We have seen recent changes in the fire industry in terms of an Approved Code of Practice, which enhances the previous guidance documents that were released in 2011.  It appears that the fire industry has recognised the need for a benchmark to determine competency whereby an individual would have to ‘requalify’ throughout their career.  However, it also appears that the fire industry has also struggled with defining and determining competency.   We have also recently seen the misleading post nominals used by an assessor, which is shocking to say the least and I really hope that H&S Practitioners have the integrity and respect not to do this.  Having a benchmark, does that make better practitioners or create unnecessary frustration?

What are the drawbacks?

Time and money are largely the two main points I would think apply as drawbacks.

As a busy practitioner, volunteer and most importantly husband, dad of a young family, son, and friend, my time is already limited to even think about going through some form of remeasure of my competence either in place of or in addition to CPD, I simply do not have the time.  I am already busy enough and I nearly burnt out at the start of June because I was doing too much.  Some 570+ of you voted this way and I suspect for the same reasons as I have stated above and that we have already spent hours upon hours reading, studying, going through various tests and measures and interviews.  We have finally found a place of being responsible for our own development and competency, when to say no and when to advise other professional advice is required.  Furthermore, cost is another drawback in which after spending vast sums of personal money, then unless organisations paid for or contributed to this, then this is also going to be a sticking point to even begin with.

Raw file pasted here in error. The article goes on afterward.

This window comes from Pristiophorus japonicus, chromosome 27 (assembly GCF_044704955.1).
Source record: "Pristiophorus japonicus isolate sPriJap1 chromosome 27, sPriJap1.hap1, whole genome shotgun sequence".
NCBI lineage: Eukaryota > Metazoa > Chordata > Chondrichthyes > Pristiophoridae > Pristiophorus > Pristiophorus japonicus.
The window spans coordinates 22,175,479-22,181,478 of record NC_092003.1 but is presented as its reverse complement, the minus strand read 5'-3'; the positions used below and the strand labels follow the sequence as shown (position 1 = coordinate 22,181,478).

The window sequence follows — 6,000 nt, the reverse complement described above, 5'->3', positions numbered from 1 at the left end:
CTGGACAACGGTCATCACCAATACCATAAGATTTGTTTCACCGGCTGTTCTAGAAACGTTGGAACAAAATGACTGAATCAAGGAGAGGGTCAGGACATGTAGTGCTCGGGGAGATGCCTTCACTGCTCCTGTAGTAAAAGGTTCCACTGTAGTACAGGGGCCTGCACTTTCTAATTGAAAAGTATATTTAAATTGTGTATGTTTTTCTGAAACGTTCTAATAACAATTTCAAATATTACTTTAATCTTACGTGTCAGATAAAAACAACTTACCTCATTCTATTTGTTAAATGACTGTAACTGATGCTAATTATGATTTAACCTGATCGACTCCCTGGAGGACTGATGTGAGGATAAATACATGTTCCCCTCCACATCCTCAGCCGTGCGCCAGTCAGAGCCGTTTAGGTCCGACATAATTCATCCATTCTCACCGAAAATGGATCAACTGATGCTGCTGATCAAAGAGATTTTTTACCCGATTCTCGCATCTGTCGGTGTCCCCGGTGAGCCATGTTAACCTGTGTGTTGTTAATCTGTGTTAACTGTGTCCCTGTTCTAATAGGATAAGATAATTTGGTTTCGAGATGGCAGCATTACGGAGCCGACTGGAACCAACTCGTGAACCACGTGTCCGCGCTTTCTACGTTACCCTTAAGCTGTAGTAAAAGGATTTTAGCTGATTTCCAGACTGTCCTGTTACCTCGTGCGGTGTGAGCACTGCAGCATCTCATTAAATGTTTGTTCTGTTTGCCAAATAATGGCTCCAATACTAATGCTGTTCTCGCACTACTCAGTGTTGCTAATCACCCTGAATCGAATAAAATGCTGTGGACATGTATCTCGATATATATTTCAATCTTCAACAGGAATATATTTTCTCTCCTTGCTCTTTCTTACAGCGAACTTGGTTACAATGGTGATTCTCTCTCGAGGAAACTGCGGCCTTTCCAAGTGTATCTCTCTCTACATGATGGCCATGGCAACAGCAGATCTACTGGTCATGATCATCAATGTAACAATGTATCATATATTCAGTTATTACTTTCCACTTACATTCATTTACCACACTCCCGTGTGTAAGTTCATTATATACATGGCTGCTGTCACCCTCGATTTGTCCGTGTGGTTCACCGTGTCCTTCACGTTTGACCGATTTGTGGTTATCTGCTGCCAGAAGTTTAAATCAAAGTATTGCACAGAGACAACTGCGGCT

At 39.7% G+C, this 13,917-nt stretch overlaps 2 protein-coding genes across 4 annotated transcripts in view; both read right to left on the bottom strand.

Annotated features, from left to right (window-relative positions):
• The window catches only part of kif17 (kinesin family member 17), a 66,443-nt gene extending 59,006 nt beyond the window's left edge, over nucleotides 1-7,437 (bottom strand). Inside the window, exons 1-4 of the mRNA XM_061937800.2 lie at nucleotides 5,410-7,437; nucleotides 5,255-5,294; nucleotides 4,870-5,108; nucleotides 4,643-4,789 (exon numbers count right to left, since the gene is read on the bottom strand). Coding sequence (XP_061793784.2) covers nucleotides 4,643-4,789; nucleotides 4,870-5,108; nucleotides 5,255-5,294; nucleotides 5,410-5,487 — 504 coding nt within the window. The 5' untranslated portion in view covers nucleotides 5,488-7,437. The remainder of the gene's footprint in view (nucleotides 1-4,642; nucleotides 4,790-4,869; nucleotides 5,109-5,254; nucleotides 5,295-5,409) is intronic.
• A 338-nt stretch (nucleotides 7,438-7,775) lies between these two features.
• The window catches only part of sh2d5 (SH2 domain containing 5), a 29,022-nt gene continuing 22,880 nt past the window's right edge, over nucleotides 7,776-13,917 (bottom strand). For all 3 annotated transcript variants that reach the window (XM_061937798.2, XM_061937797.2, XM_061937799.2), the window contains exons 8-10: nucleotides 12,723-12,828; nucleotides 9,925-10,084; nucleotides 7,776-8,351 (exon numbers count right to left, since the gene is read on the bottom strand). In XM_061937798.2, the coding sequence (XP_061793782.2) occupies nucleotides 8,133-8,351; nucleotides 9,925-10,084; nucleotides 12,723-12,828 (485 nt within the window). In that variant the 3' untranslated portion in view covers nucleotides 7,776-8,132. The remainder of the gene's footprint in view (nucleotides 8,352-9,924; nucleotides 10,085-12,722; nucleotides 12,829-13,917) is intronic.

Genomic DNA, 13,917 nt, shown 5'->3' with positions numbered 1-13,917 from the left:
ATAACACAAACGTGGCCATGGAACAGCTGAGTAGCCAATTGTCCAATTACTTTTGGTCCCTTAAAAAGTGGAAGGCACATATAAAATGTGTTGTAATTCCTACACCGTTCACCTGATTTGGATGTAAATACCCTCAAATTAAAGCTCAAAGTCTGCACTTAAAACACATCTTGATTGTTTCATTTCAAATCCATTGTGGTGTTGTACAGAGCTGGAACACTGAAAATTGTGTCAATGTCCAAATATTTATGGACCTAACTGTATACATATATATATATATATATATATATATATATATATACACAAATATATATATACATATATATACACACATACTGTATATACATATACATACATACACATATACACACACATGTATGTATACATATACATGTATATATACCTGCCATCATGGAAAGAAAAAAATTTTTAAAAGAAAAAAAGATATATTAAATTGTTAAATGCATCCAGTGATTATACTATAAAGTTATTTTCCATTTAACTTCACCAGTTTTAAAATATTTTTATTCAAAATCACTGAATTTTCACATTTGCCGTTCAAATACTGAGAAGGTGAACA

Returning to our electrical, gas and fire colleagues, as H&S has so many areas under the one umbrella it could mean that practitioners are never out of ‘requalifying’ mode or have gone broke paying for the privilege.  A place I certainly do not want to be.  Thus, it may not be practicable to run something similar and you could also argue that if CPD is being continuously worked on then practitioners are never out of ‘requalifying’ mode anyway.